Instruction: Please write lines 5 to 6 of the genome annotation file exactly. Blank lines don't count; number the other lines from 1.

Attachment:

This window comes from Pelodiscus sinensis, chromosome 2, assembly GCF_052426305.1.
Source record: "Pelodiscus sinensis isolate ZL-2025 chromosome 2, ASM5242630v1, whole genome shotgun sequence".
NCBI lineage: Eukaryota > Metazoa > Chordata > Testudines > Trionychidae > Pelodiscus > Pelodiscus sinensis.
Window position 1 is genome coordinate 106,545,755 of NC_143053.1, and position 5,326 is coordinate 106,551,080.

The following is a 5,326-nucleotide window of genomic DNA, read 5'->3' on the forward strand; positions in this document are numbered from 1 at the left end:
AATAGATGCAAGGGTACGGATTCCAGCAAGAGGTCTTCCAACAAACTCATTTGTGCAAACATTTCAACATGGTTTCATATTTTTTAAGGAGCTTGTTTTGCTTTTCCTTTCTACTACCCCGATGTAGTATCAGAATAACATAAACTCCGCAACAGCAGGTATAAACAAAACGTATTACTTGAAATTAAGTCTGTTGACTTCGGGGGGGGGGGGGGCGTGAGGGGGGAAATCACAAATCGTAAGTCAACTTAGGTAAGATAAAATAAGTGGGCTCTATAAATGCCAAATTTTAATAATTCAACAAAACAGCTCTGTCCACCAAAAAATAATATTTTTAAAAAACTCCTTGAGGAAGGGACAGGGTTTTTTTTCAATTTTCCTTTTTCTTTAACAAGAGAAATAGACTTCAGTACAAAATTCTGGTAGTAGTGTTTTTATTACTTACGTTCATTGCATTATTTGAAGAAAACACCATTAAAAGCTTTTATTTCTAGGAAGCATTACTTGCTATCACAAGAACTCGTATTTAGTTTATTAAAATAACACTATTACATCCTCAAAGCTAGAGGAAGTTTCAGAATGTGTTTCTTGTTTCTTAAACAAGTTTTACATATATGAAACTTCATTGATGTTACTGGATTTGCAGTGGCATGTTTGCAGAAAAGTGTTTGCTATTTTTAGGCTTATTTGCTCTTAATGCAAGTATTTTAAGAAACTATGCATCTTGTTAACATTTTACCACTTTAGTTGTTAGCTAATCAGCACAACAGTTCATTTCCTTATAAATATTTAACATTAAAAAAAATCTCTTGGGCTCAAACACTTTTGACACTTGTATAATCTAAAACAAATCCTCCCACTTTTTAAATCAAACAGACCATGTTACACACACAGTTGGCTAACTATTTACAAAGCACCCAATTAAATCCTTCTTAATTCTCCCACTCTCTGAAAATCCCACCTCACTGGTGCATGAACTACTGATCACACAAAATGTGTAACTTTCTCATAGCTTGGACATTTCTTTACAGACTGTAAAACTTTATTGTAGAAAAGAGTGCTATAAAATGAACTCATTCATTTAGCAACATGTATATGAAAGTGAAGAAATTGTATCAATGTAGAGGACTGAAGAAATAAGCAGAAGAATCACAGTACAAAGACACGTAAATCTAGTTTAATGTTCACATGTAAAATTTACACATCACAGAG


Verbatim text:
The following is a 5,326-nucleotide window of genomic DNA, read 5'->3' on the forward strand; positions in this document are numbered from 1 at the left end:
AATAGATGCAAGGGTACGGATTCCAGCAAGAGGTCTTCCAACAAACTCATTTGTGCAAACATTTCAACATGGTTTCATATTTTTTAAGGAGCTTGTTTTGCTTTTCCTTTCTACTACCCCGATGTAGTATCAGAATAACATAAACTCCGCAACAGCAGGTATAAACAAAACGTATTACTTGAAATTAAGTCTGTTGACTTCGGGGGGGGGGGGGGCGTGAGGGGGGAAATCACAAATCGTAAGTCAACTTAGGTAAGATAAAATAAGTGGGCTCTATAAATGCCAAATTTTAATAATTCAACAAAACAGCTCTGTCCACCAAAAAATAATATTTTTAAAAAACTCCTTGAGGAAGGGACAGGGTTTTTTTTCAATTTTCCTTTTTCTTTAACAAGAGAAATAGACTTCAGTACAAAATTCTGGTAGTAGTGTTTTTATTACTTACGTTCATTGCATTATTTGAAGAAAACACCATTAAAAGCTTTTATTTCTAGGAAGCATTACTTGCTATCACAAGAACTCGTATTTAGTTTATTAAAATAACACTATTACATCCTCAAAGCTAGAGGAAGTTTCAGAATGTGTTTCTTGTTTCTTAAACAAGTTTTACATATATGAAACTTCATTGATGTTACTGGATTTGCAGTGGCATGTTTGCAGAAAAGTGTTTGCTATTTTTAGGCTTATTTGCTCTTAATGCAAGTATTTTAAGAAACTATGCATCTTGTTAACATTTTACCACTTTAGTTGTTAGCTAATCAGCACAACAGTTCATTTCCTTATAAATATTTAACATTAAAAAAAATCTCTTGGGCTCAAACACTTTTGACACTTGTATAATCTAAAACAAATCCTCCCACTTTTTAAATCAAACAGACCATGTTACACACACAGTTGGCTAACTATTTACAAAGCACCCAATTAAATCCTTCTTAATTCTCCCACTCTCTGAAAATCCCACCTCACTGGTGCATGAACTACTGATCACACAAAATGTGTAACTTTCTCATAGCTTGGACATTTCTTTACAGACTGTAAAACTTTATTGTAGAAAAGAGTGCTATAAAATGAACTCATTCATTTAGCAACATGTATATGAAAGTGAAGAAATTGTATCAATGTAGAGGACTGAAGAAATAAGCAGAAGAATCACAGTACAAAGACACGTAAATCTAGTTTAATGTTCACATGTAAAATTTACACATCACAGAG